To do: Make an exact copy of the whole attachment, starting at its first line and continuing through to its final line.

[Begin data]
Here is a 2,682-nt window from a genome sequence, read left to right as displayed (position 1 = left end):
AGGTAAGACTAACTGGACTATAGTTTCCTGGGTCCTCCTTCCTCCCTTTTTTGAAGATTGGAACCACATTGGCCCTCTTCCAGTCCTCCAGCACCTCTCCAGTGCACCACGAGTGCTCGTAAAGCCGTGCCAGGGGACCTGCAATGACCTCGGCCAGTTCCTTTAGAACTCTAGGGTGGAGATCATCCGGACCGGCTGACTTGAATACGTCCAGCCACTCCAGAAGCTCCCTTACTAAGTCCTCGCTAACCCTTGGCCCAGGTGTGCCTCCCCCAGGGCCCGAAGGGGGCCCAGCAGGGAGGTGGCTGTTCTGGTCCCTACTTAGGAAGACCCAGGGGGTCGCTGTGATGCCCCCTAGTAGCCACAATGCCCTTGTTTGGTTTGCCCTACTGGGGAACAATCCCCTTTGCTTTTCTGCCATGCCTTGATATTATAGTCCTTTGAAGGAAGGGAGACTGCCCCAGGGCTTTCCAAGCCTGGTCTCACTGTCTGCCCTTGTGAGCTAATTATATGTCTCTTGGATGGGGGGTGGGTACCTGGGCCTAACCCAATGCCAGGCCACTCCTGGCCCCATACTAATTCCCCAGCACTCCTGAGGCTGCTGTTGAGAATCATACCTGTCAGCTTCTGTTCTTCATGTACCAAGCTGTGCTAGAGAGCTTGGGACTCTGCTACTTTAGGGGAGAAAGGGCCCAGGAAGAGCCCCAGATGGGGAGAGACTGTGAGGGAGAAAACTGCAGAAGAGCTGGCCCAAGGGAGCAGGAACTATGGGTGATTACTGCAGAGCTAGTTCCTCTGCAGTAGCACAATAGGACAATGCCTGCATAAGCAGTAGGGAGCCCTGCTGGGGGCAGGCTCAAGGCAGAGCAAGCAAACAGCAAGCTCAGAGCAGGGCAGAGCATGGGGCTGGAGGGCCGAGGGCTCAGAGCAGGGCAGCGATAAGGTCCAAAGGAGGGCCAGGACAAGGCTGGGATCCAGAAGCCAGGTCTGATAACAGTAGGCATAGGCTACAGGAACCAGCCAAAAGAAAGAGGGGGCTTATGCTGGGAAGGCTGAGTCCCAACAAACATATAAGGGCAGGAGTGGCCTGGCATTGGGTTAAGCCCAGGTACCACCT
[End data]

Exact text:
Here is a 2,682-nt window from a genome sequence, read left to right as displayed (position 1 = left end):
AGGTAAGACTAACTGGACTATAGTTTCCTGGGTCCTCCTTCCTCCCTTTTTTGAAGATTGGAACCACATTGGCCCTCTTCCAGTCCTCCAGCACCTCTCCAGTGCACCACGAGTGCTCGTAAAGCCGTGCCAGGGGACCTGCAATGACCTCGGCCAGTTCCTTTAGAACTCTAGGGTGGAGATCATCCGGACCGGCTGACTTGAATACGTCCAGCCACTCCAGAAGCTCCCTTACTAAGTCCTCGCTAACCCTTGGCCCAGGTGTGCCTCCCCCAGGGCCCGAAGGGGGCCCAGCAGGGAGGTGGCTGTTCTGGTCCCTACTTAGGAAGACCCAGGGGGTCGCTGTGATGCCCCCTAGTAGCCACAATGCCCTTGTTTGGTTTGCCCTACTGGGGAACAATCCCCTTTGCTTTTCTGCCATGCCTTGATATTATAGTCCTTTGAAGGAAGGGAGACTGCCCCAGGGCTTTCCAAGCCTGGTCTCACTGTCTGCCCTTGTGAGCTAATTATATGTCTCTTGGATGGGGGGTGGGTACCTGGGCCTAACCCAATGCCAGGCCACTCCTGGCCCCATACTAATTCCCCAGCACTCCTGAGGCTGCTGTTGAGAATCATACCTGTCAGCTTCTGTTCTTCATGTACCAAGCTGTGCTAGAGAGCTTGGGACTCTGCTACTTTAGGGGAGAAAGGGCCCAGGAAGAGCCCCAGATGGGGAGAGACTGTGAGGGAGAAAACTGCAGAAGAGCTGGCCCAAGGGAGCAGGAACTATGGGTGATTACTGCAGAGCTAGTTCCTCTGCAGTAGCACAATAGGACAATGCCTGCATAAGCAGTAGGGAGCCCTGCTGGGGGCAGGCTCAAGGCAGAGCAAGCAAACAGCAAGCTCAGAGCAGGGCAGAGCATGGGGCTGGAGGGCCGAGGGCTCAGAGCAGGGCAGCGATAAGGTCCAAAGGAGGGCCAGGACAAGGCTGGGATCCAGAAGCCAGGTCTGATAACAGTAGGCATAGGCTACAGGAACCAGCCAAAAGAAAGAGGGGGCTTATGCTGGGAAGGCTGAGTCCCAACAAACATATAAGGGCAGGAGTGGCCTGGCATTGGGTTAAGCCCAGGTACCACCT